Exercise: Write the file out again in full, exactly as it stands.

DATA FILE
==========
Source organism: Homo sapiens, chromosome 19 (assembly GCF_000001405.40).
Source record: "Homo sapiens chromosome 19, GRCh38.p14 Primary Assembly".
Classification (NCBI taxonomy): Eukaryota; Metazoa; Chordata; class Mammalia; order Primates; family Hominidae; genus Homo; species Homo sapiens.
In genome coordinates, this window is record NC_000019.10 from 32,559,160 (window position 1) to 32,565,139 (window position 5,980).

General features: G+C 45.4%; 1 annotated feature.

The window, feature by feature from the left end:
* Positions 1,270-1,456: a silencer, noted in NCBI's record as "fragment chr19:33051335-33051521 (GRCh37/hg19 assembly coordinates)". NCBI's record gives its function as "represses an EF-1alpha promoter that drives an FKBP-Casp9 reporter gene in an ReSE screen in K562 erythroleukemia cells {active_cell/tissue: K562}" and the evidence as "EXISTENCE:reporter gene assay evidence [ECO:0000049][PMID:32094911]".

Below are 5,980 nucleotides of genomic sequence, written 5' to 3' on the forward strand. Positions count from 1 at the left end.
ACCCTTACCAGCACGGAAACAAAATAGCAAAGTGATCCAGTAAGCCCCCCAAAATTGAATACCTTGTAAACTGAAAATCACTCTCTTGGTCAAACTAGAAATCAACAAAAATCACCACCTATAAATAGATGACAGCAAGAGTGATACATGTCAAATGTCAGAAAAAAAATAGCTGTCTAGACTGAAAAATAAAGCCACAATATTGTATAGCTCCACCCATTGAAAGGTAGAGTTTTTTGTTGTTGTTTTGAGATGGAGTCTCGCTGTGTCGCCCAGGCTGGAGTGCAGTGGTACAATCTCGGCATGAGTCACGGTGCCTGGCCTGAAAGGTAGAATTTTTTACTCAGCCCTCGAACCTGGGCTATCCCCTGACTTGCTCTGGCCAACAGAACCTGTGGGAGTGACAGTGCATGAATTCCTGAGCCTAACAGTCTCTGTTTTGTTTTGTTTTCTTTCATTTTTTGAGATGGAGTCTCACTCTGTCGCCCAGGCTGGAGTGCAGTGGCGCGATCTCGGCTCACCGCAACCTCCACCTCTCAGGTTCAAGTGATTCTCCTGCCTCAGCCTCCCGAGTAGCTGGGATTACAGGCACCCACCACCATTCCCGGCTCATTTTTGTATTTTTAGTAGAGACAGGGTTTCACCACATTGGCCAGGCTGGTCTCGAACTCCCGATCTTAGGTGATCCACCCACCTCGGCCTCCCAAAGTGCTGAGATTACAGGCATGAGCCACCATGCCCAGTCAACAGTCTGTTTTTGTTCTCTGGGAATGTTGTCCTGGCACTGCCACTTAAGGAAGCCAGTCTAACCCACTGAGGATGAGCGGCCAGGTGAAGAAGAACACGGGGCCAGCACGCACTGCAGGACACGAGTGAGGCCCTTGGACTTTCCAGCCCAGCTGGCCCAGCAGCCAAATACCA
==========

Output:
Source organism: Homo sapiens, chromosome 19 (assembly GCF_000001405.40).
Source record: "Homo sapiens chromosome 19, GRCh38.p14 Primary Assembly".
Classification (NCBI taxonomy): Eukaryota; Metazoa; Chordata; class Mammalia; order Primates; family Hominidae; genus Homo; species Homo sapiens.
In genome coordinates, this window is record NC_000019.10 from 32,559,160 (window position 1) to 32,565,139 (window position 5,980).

General features: G+C 45.4%; 1 annotated feature.

The window, feature by feature from the left end:
* Positions 1,270-1,456: a silencer, noted in NCBI's record as "fragment chr19:33051335-33051521 (GRCh37/hg19 assembly coordinates)". NCBI's record gives its function as "represses an EF-1alpha promoter that drives an FKBP-Casp9 reporter gene in an ReSE screen in K562 erythroleukemia cells {active_cell/tissue: K562}" and the evidence as "EXISTENCE:reporter gene assay evidence [ECO:0000049][PMID:32094911]".

Below are 5,980 nucleotides of genomic sequence, written 5' to 3' on the forward strand. Positions count from 1 at the left end.
ACCCTTACCAGCACGGAAACAAAATAGCAAAGTGATCCAGTAAGCCCCCCAAAATTGAATACCTTGTAAACTGAAAATCACTCTCTTGGTCAAACTAGAAATCAACAAAAATCACCACCTATAAATAGATGACAGCAAGAGTGATACATGTCAAATGTCAGAAAAAAAATAGCTGTCTAGACTGAAAAATAAAGCCACAATATTGTATAGCTCCACCCATTGAAAGGTAGAGTTTTTTGTTGTTGTTTTGAGATGGAGTCTCGCTGTGTCGCCCAGGCTGGAGTGCAGTGGTACAATCTCGGCATGAGTCACGGTGCCTGGCCTGAAAGGTAGAATTTTTTACTCAGCCCTCGAACCTGGGCTATCCCCTGACTTGCTCTGGCCAACAGAACCTGTGGGAGTGACAGTGCATGAATTCCTGAGCCTAACAGTCTCTGTTTTGTTTTGTTTTCTTTCATTTTTTGAGATGGAGTCTCACTCTGTCGCCCAGGCTGGAGTGCAGTGGCGCGATCTCGGCTCACCGCAACCTCCACCTCTCAGGTTCAAGTGATTCTCCTGCCTCAGCCTCCCGAGTAGCTGGGATTACAGGCACCCACCACCATTCCCGGCTCATTTTTGTATTTTTAGTAGAGACAGGGTTTCACCACATTGGCCAGGCTGGTCTCGAACTCCCGATCTTAGGTGATCCACCCACCTCGGCCTCCCAAAGTGCTGAGATTACAGGCATGAGCCACCATGCCCAGTCAACAGTCTGTTTTTGTTCTCTGGGAATGTTGTCCTGGCACTGCCACTTAAGGAAGCCAGTCTAACCCACTGAGGATGAGCGGCCAGGTGAAGAAGAACACGGGGCCAGCACGCACTGCAGGACACGAGTGAGGCCCTTGGACTTTCCAGCCCAGCTGGCCCAGCAGCCAAATACCA